Last week when I was out on a run, building up my base mileage for the Vermont City Marathon, I got halfway up the damn hill that’s been kicking my butt for the past couple of months and slowed down to a walk. And what was going through my head? I can’t do this. What was I thinking, signing up for this marathon? If this hill kicks my ass after 5 miles, what’s the monster hill at mile 15 of the marathon going to feel like?
Then I remembered another big race I ran, a distance that seemed insurmountable at the time. I remembered being lined up at the start, feeling like I was woefully under=prepared and not at all sure if my legs and lungs would make it the whole way. Now, when you’ve been a runner longer than you’ve been a blogger, there are a lot of races that were particularly important to you that just never got written about. (If you don’t blog about it, did it really happen?) 😉 This was one of those races, so here’s a little blast from the past – my first half marathon experience.
The Covered Bridges Half Marathon, held in the Woodstock-Quechee area in Vermont in June was the first half marathon I ever ran, in 2008. I had been running seriously for probably a little over a year, yet had only one 5K under my racing belt. Races terrified me and I felt like I wasn’t enough of a ‘real’ runner to be entering them. It’s a miracle that I wasn’t injured at all during the first year or so I got into running, given the beginner mistakes I was making. I ran the same (exact same) 6 mile out and back run at least five or six mornings a week. I ran consistently at the same pace. I was begging for an overuse or repetitive stress injury that never came (I can probably thank strength training for saving me). But when Fran’s cousin suggested I run the CBHM with her, I thought she was insane. That was a distance more than double the length I’d ever run. So I signed up for it. (Do something every day that scares you, right?)
I want to hang my head in running shame when I tell you I didn’t search out a training program to follow. I figured I needed to increase the mileage of one of my runs every week for a few weeks prior to the race, so that’s exactly what I did. Two weeks before, I had dinner at a friend’s place and someone asked me if I was tapering. They must have seen the blank look on my face and took pity on me. I explained I was up to an 8 mile long run and was going to do 9 miles next week and 11 miles a couple of days before the race. “No, you’re not,” said my friend. “Tomorrow you’re going to run 10 miles and then you’re going to stick to a few short, easy runs until race day.” I often wonder how badly I would have crashed and burned had I not had that eye-opening conversation at just the right time.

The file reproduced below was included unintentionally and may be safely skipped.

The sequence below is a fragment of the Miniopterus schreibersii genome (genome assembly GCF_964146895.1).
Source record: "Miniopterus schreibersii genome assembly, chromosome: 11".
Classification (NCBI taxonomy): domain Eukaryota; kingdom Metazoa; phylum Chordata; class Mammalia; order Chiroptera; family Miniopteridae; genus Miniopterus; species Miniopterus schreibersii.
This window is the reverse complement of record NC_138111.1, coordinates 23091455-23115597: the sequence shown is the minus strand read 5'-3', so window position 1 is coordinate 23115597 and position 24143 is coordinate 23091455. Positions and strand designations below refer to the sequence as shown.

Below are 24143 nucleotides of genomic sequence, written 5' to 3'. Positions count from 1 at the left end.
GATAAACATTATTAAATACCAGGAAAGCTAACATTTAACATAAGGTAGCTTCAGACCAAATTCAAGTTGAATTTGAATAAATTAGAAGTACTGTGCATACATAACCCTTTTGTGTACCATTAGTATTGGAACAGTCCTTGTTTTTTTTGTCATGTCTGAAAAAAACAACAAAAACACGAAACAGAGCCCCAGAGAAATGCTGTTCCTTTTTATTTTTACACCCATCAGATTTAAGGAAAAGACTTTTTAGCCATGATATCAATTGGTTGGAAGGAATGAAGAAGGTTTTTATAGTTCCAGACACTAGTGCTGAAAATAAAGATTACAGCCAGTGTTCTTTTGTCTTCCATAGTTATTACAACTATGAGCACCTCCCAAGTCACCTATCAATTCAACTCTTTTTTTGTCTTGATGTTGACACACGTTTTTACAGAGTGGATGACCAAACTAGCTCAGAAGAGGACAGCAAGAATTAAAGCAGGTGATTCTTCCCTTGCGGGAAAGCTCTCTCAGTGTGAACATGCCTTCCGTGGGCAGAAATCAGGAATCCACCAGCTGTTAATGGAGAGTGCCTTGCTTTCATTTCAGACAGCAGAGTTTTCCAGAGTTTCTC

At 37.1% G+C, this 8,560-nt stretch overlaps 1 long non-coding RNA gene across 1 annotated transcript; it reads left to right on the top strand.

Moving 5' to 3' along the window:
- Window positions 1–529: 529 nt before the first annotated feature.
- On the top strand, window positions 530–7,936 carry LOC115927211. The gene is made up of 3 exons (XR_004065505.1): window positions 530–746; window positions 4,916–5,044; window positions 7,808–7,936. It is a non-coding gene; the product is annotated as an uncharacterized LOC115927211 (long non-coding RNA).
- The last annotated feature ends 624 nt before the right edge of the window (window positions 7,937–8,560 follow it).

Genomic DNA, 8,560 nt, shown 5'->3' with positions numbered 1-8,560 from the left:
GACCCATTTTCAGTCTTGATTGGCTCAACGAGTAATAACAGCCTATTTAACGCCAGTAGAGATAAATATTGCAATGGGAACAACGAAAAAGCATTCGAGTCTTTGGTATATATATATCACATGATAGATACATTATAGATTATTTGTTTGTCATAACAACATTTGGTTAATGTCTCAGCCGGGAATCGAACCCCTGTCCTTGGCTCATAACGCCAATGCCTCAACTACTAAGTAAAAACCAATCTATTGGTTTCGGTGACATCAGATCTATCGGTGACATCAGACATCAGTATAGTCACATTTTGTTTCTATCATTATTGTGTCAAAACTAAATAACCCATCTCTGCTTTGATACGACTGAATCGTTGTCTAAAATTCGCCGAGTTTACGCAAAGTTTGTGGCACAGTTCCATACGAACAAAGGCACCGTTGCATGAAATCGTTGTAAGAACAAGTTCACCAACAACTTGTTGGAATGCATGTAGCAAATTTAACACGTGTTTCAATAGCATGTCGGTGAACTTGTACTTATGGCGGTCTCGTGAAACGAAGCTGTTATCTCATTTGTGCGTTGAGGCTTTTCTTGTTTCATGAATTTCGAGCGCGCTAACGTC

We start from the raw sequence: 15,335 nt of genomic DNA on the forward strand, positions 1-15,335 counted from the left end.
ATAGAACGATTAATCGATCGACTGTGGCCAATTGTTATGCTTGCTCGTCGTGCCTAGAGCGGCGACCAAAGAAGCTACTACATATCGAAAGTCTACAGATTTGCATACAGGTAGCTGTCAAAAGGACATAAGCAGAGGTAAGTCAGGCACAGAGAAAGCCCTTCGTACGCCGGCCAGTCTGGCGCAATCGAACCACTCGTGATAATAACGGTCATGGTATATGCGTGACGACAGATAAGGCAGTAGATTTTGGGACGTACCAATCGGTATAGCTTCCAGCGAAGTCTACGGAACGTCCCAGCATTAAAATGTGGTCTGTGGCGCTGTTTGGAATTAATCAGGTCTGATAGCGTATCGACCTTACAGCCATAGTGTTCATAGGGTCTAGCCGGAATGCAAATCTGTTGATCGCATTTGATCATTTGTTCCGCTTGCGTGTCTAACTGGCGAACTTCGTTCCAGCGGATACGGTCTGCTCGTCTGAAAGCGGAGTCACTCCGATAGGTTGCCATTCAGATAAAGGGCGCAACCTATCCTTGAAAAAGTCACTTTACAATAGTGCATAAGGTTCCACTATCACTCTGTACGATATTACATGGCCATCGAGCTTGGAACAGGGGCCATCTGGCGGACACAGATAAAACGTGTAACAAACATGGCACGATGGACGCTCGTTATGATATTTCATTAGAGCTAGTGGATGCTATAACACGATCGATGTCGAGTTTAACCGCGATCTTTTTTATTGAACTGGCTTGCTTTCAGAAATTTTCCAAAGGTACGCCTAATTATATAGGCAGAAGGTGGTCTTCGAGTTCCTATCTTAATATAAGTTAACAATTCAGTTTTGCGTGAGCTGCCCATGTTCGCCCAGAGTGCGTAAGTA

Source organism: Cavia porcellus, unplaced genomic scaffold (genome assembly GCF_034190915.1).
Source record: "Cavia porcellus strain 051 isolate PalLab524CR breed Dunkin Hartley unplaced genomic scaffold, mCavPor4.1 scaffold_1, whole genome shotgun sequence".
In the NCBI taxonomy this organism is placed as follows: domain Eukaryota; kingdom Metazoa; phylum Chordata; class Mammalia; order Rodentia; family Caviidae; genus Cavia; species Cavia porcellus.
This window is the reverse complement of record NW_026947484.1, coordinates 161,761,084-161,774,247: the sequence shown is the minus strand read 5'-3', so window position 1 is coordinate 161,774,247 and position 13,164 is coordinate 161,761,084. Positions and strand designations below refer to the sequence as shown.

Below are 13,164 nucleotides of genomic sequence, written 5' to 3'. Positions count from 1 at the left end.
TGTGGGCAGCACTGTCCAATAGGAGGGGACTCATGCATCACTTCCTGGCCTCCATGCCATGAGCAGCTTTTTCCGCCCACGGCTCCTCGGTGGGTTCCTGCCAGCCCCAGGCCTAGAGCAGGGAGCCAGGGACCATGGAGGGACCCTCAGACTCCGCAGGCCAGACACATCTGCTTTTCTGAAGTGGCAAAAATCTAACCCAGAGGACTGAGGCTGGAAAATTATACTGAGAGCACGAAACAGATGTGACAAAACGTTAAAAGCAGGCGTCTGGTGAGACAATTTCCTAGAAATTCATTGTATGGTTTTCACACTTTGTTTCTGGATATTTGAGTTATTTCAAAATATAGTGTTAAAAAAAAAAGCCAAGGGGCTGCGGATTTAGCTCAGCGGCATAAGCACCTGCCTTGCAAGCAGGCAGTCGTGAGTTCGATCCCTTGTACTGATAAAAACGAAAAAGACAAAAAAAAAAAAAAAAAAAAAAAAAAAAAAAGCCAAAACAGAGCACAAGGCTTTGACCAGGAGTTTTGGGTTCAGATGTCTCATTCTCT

Race day morning was incredibly nerve-wracking. I was up way earlier than I needed to be. I forced some toast and coffee down, while my stomach felt like it was flipping over. I remember not wanting to break out into a run heading down the road towards the start area so I could conserve as much energy as possible. Lined up at the start with my cousin Lizzie, looking around at all these rugged, athletic, Vermonty looking accomplished runners, I thought I was going to throw up. We heard the gun and started shuffling. “I can’t believe we’re about to run 13.1 miles. This is insane,” were my last words before we took off running and I was soon by myself, trying to soak it all in.